Long lead times in a value streams are good candidates for transformation
For this specific sequence of problems, there is a relatively simple solution, use a shared platform that has adequate capacity for running your tests (and make sure it has an API driven front-end to automate your provisioning). This could take the form of an approved budget for a public cloud provider or an in-house XaaS platform. This won’t be the only problem you might encounter. Every organization is different as are their processes. You will need to be creative in your solutions, but the rule of thumb is the same, do as much of the slow stuff up-front of the value stream. If manual processes are slow and unavoidable, think about how you can batch them up to gain time by not having to use the process for every change.
Scaling up and out
You will at some point have to scale out your transformation to other value streams. This is a difficult decision and shouldn’t be taken lightly, weighing the cost of change with the benefits you expect. You may be faced with the law of diminishing returns whereby the increased amounts of effort you need to put in are yielding smaller and smaller benefits. You may also have another value stream that has significant flows of change that requires your attention. If the returns on your efforts within your existing transformation are getting smaller than the easiest transformations on your next, then it’s worth considering expanding your program.
It will also depend on the number of people you have with the experience you need. To switch to another value stream or to focus on both you will likely have to move one or some of the most experienced people from you main stream to your new one. You need to make sure this doesn’t dilute the experience and allow old habits to return. The flip-side to this is that it is an opportunity to bring new people into your experienced team to start to train them up in the arts of DevOps. This is something that you will inevitably have to do, just be careful not to do it too soon.
Use experienced engineers to scale out
Now you have started to make progress, you need to maintain it or increase it slightly. If you do too much too soon you will likely meet with the resistance to change. Too slow or you slow down and you will find that behavior starts to regress and the amount of fire-fighting of problems starts to creep back up. It is also important to be able to clearly demonstrate the progress. You need to pick the performance indicators which are important in your reporting structure. The aim of your transformation is to show that change is more efficient to implement than it was before so key things to demonstrate are:
- The time it takes to get a new idea into release,
- The number of releases you make in any period (try aiming for one a day),
- Showing that the number of failed releases are going down over time,
- Mean-time-to-resolution (MTTR).
You should try to get the same information for the value stream before you transform it and for the other value streams in your portfolio so that you can show the improvement against the baseline of your organization’s products. This is important to show how far you’ve come over time and to show people in other value streams the benefits of what you are doing. This helps create the top-down market demand for your transformation.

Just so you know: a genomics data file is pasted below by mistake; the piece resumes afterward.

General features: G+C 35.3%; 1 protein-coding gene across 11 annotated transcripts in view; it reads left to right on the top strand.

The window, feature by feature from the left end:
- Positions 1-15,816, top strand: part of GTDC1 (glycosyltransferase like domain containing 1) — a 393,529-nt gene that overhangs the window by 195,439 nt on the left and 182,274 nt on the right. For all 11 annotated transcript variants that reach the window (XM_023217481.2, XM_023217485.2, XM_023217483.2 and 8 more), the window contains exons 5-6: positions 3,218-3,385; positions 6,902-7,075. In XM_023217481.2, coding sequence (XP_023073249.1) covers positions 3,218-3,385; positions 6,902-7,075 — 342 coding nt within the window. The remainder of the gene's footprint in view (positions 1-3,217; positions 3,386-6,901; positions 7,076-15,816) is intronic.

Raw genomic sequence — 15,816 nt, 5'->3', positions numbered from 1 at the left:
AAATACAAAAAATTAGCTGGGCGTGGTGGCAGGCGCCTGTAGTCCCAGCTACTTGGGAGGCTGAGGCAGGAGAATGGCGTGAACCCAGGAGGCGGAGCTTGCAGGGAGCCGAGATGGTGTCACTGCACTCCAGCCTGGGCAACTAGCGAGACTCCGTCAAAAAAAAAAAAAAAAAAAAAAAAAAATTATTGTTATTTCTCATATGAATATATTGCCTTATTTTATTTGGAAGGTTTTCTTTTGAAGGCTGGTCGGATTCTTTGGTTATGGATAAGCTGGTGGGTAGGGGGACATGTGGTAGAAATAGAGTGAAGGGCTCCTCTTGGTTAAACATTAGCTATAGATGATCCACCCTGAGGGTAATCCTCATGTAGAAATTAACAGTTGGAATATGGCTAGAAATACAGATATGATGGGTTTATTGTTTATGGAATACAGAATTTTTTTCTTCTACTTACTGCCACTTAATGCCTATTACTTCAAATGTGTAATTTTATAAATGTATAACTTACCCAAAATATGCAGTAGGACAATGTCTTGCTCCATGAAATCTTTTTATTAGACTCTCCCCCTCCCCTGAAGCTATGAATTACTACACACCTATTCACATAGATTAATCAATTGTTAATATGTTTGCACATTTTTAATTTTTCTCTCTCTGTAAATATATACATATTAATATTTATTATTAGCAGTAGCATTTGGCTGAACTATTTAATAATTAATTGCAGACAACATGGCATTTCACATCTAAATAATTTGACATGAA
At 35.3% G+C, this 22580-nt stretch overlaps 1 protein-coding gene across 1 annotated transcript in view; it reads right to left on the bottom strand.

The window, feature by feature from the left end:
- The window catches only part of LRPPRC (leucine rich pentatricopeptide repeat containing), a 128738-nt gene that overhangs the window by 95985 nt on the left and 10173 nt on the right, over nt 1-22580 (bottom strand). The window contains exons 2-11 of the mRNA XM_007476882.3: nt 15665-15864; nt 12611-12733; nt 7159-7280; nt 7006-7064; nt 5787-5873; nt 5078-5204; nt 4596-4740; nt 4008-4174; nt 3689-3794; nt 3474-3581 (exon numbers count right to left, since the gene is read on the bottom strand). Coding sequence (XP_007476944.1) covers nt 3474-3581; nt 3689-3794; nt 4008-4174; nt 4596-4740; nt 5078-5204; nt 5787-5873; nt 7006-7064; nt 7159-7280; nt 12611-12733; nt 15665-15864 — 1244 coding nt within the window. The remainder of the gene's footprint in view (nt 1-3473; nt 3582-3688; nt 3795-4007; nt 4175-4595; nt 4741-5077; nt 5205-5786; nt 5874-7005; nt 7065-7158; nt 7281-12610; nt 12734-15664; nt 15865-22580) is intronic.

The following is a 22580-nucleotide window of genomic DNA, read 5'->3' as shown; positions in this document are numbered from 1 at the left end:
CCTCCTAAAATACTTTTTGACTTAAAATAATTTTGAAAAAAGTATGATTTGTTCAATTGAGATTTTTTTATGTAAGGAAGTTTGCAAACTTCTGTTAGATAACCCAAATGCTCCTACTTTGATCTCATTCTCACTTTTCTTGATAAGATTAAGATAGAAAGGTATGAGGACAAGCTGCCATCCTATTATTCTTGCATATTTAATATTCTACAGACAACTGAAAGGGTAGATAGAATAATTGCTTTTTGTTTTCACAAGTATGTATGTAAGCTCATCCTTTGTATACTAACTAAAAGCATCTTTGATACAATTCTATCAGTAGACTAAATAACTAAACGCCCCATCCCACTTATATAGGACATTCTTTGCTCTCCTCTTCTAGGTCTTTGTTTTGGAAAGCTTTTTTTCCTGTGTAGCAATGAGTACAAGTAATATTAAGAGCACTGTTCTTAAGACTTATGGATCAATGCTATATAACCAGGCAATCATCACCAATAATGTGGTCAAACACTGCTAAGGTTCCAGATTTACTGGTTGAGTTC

As you scale your transformation up and out, keep focused on the areas of highest rates of change first. This needs to take into account the current rate of change as well as the future potential rate of change. This needs to be a technical and business measure. Developers will have a good handle on the backlog their teams face but not necessarily on what is in the pipeline. For example, you may have a relatively stable product in your portfolio but a deal in your sales pipeline that is about to change all that. You need to make sure as you gather information about your value streams that you do it at all levels of your organization. To be able to do this you need executive sponsorship to provide you with the authority you require.
Driving meaningful transformation in large organizations is difficult, but not impossible. You need to understand your organization, it’s product portfolio, their road maps and the people that live with them day to day. You can use value stream mapping to understand the flow of change from idea to release to understand where the problems are. With this information you can direct your attention to where it will provide the greatest benefit. Start small and increment frequently and know how you will demonstrate this progress. Be prepared for setbacks and resistance and know that you can counter this with what you have learned and the improvements you have made. Don’t forget to apply the principle of DevOps to your DevOps transformation itself: encourage and act on fast feedback. Not every change you make will have the impact you desire. It may take reversion or revision to see the change you want. There is also a marketing exercise to be done. Have the beneficiaries of your improvements do the work for you. Create communities of your change champions and like-minded people and let the word get out so the demand is there before your get to them.